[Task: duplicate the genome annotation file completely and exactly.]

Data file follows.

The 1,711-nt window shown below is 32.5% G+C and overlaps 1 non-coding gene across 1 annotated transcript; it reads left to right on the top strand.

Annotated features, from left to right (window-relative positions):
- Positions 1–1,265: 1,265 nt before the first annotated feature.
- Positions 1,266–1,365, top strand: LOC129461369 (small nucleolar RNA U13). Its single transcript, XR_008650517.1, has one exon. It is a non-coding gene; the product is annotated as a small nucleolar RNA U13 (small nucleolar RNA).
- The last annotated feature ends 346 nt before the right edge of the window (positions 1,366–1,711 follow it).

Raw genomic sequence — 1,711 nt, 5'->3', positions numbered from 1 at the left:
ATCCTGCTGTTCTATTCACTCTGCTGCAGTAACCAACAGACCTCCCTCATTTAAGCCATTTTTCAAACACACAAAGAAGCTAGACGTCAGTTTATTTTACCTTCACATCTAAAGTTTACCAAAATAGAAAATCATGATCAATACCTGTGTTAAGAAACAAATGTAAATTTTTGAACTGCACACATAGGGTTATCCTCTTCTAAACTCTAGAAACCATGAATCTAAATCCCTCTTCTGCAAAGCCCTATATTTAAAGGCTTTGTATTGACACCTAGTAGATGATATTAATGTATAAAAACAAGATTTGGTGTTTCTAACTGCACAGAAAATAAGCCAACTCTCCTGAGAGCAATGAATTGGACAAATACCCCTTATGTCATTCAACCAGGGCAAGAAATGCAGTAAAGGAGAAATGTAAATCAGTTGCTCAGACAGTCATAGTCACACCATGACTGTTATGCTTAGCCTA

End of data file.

The 1,711-nt window shown below is 32.5% G+C and overlaps 1 non-coding gene across 1 annotated transcript; it reads left to right on the top strand.

Annotated features, from left to right (window-relative positions):
- Positions 1–1,265: 1,265 nt before the first annotated feature.
- Positions 1,266–1,365, top strand: LOC129461369 (small nucleolar RNA U13). Its single transcript, XR_008650517.1, has one exon. It is a non-coding gene; the product is annotated as a small nucleolar RNA U13 (small nucleolar RNA).
- The last annotated feature ends 346 nt before the right edge of the window (positions 1,366–1,711 follow it).

Raw genomic sequence — 1,711 nt, 5'->3', positions numbered from 1 at the left:
ATCCTGCTGTTCTATTCACTCTGCTGCAGTAACCAACAGACCTCCCTCATTTAAGCCATTTTTCAAACACACAAAGAAGCTAGACGTCAGTTTATTTTACCTTCACATCTAAAGTTTACCAAAATAGAAAATCATGATCAATACCTGTGTTAAGAAACAAATGTAAATTTTTGAACTGCACACATAGGGTTATCCTCTTCTAAACTCTAGAAACCATGAATCTAAATCCCTCTTCTGCAAAGCCCTATATTTAAAGGCTTTGTATTGACACCTAGTAGATGATATTAATGTATAAAAACAAGATTTGGTGTTTCTAACTGCACAGAAAATAAGCCAACTCTCCTGAGAGCAATGAATTGGACAAATACCCCTTATGTCATTCAACCAGGGCAAGAAATGCAGTAAAGGAGAAATGTAAATCAGTTGCTCAGACAGTCATAGTCACACCATGACTGTTATGCTTAGCCTA